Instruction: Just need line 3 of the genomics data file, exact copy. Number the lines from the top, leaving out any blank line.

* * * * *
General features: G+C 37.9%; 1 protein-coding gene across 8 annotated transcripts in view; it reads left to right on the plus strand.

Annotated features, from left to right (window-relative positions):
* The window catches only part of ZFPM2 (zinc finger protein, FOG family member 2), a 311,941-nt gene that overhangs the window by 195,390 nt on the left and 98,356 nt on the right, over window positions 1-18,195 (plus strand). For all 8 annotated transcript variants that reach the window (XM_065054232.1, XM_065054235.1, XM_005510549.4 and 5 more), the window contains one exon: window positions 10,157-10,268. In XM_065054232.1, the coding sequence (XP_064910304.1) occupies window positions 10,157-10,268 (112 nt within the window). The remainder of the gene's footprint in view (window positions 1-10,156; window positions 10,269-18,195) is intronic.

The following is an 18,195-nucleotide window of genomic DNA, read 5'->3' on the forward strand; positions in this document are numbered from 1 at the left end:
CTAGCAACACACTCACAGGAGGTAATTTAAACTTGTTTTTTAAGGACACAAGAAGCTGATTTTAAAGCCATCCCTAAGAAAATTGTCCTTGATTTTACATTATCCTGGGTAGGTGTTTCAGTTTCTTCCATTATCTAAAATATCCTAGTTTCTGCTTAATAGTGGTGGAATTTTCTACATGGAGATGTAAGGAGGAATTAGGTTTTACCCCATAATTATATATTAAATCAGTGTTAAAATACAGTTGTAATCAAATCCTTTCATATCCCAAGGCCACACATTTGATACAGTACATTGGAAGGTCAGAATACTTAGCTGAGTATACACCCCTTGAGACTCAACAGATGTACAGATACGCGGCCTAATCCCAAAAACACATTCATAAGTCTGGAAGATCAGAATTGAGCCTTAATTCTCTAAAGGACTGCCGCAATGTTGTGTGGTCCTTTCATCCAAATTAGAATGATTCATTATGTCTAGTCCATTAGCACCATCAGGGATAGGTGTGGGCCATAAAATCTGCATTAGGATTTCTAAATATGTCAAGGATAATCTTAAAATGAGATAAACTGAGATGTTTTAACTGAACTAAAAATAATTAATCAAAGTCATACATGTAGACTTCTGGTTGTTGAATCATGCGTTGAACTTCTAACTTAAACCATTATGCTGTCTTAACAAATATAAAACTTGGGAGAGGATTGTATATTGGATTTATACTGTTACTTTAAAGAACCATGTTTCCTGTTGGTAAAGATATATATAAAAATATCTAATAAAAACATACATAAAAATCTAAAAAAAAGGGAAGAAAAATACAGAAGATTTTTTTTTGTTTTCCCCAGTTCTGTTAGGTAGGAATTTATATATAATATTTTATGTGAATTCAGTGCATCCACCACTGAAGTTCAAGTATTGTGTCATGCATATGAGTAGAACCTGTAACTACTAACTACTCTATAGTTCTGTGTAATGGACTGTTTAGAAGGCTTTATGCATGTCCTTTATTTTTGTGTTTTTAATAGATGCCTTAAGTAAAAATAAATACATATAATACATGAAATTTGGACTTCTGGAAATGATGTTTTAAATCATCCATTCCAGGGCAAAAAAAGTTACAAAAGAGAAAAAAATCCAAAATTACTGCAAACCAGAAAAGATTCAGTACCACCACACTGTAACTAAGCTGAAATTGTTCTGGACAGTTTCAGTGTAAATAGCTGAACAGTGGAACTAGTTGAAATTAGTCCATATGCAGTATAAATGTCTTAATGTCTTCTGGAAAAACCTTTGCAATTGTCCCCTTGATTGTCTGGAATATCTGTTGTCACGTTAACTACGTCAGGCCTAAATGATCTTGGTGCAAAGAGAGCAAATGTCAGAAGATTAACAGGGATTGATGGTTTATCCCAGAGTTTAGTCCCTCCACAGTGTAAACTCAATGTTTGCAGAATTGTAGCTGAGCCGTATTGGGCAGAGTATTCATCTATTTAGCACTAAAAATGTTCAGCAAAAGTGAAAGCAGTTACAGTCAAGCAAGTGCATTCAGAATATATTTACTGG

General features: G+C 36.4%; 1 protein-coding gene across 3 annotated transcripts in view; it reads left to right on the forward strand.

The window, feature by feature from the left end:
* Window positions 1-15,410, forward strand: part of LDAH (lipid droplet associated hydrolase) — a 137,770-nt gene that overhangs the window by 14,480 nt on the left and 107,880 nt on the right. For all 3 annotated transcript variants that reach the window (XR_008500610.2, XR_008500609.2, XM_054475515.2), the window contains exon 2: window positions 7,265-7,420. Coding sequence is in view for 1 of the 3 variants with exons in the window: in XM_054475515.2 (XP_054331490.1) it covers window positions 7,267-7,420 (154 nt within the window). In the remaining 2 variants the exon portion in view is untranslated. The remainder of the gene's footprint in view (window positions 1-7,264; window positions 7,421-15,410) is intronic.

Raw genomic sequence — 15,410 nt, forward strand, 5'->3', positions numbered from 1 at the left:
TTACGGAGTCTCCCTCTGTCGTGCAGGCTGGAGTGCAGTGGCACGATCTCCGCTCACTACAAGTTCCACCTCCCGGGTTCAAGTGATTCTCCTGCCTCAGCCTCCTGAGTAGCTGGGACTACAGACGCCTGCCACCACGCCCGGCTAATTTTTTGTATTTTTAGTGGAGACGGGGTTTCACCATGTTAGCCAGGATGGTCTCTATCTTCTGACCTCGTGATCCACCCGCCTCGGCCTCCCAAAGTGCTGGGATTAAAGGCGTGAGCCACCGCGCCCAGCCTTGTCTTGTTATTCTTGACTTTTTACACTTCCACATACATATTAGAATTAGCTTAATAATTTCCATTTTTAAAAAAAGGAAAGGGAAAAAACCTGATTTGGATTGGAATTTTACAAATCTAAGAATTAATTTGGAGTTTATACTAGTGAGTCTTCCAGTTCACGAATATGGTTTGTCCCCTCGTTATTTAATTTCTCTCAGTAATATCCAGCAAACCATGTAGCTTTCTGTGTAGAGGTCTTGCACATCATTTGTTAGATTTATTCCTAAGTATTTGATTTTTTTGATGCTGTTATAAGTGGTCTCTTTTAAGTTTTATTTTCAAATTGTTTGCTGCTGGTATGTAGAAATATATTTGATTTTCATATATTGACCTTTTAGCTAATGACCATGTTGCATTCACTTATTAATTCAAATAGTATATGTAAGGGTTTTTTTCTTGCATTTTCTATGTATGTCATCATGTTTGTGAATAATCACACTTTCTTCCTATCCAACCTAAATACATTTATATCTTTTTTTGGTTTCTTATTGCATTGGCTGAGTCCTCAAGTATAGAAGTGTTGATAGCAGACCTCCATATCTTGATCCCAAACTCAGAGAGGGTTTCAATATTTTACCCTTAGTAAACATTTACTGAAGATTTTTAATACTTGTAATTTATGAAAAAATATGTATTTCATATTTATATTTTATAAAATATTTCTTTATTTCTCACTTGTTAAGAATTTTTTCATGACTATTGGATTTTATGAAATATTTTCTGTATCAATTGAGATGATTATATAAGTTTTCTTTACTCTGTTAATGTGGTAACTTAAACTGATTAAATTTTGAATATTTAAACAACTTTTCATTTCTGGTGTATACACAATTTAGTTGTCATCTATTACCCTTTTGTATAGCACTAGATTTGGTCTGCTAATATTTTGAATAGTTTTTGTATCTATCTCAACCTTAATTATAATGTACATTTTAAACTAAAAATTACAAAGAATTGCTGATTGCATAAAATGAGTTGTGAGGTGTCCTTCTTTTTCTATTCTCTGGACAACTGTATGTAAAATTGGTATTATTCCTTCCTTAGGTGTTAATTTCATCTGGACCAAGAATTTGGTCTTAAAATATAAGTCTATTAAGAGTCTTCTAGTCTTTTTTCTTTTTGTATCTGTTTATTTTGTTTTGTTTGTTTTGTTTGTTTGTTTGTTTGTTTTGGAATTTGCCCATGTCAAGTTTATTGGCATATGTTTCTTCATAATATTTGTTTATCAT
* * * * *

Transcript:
* The window catches only part of ZFPM2 (zinc finger protein, FOG family member 2), a 311,941-nt gene that overhangs the window by 195,390 nt on the left and 98,356 nt on the right, over window positions 1-18,195 (plus strand). For all 8 annotated transcript variants that reach the window (XM_065054232.1, XM_065054235.1, XM_005510549.4 and 5 more), the window contains one exon: window positions 10,157-10,268. In XM_065054232.1, the coding sequence (XP_064910304.1) occupies window positions 10,157-10,268 (112 nt within the window). The remainder of the gene's footprint in view (window positions 1-10,156; window positions 10,269-18,195) is intronic.